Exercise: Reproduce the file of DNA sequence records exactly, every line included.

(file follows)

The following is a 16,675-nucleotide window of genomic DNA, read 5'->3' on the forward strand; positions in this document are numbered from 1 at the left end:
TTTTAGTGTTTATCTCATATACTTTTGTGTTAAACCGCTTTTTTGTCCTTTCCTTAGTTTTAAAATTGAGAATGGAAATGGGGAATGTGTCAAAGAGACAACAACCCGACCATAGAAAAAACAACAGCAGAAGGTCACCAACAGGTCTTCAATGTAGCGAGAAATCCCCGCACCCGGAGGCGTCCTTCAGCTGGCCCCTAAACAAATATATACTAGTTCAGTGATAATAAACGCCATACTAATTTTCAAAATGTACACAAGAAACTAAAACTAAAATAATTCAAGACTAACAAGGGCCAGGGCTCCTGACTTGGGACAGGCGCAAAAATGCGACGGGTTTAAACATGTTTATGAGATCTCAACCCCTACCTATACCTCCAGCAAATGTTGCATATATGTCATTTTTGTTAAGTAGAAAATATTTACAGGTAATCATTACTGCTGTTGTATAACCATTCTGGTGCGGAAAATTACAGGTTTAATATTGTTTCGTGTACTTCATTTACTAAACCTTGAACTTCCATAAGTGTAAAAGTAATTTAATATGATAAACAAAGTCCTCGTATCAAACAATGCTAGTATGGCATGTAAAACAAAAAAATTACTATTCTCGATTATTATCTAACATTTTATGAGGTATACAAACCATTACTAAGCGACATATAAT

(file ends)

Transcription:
The following is a 16,675-nucleotide window of genomic DNA, read 5'->3' on the forward strand; positions in this document are numbered from 1 at the left end:
TTTTAGTGTTTATCTCATATACTTTTGTGTTAAACCGCTTTTTTGTCCTTTCCTTAGTTTTAAAATTGAGAATGGAAATGGGGAATGTGTCAAAGAGACAACAACCCGACCATAGAAAAAACAACAGCAGAAGGTCACCAACAGGTCTTCAATGTAGCGAGAAATCCCCGCACCCGGAGGCGTCCTTCAGCTGGCCCCTAAACAAATATATACTAGTTCAGTGATAATAAACGCCATACTAATTTTCAAAATGTACACAAGAAACTAAAACTAAAATAATTCAAGACTAACAAGGGCCAGGGCTCCTGACTTGGGACAGGCGCAAAAATGCGACGGGTTTAAACATGTTTATGAGATCTCAACCCCTACCTATACCTCCAGCAAATGTTGCATATATGTCATTTTTGTTAAGTAGAAAATATTTACAGGTAATCATTACTGCTGTTGTATAACCATTCTGGTGCGGAAAATTACAGGTTTAATATTGTTTCGTGTACTTCATTTACTAAACCTTGAACTTCCATAAGTGTAAAAGTAATTTAATATGATAAACAAAGTCCTCGTATCAAACAATGCTAGTATGGCATGTAAAACAAAAAAATTACTATTCTCGATTATTATCTAACATTTTATGAGGTATACAAACCATTACTAAGCGACATATAAT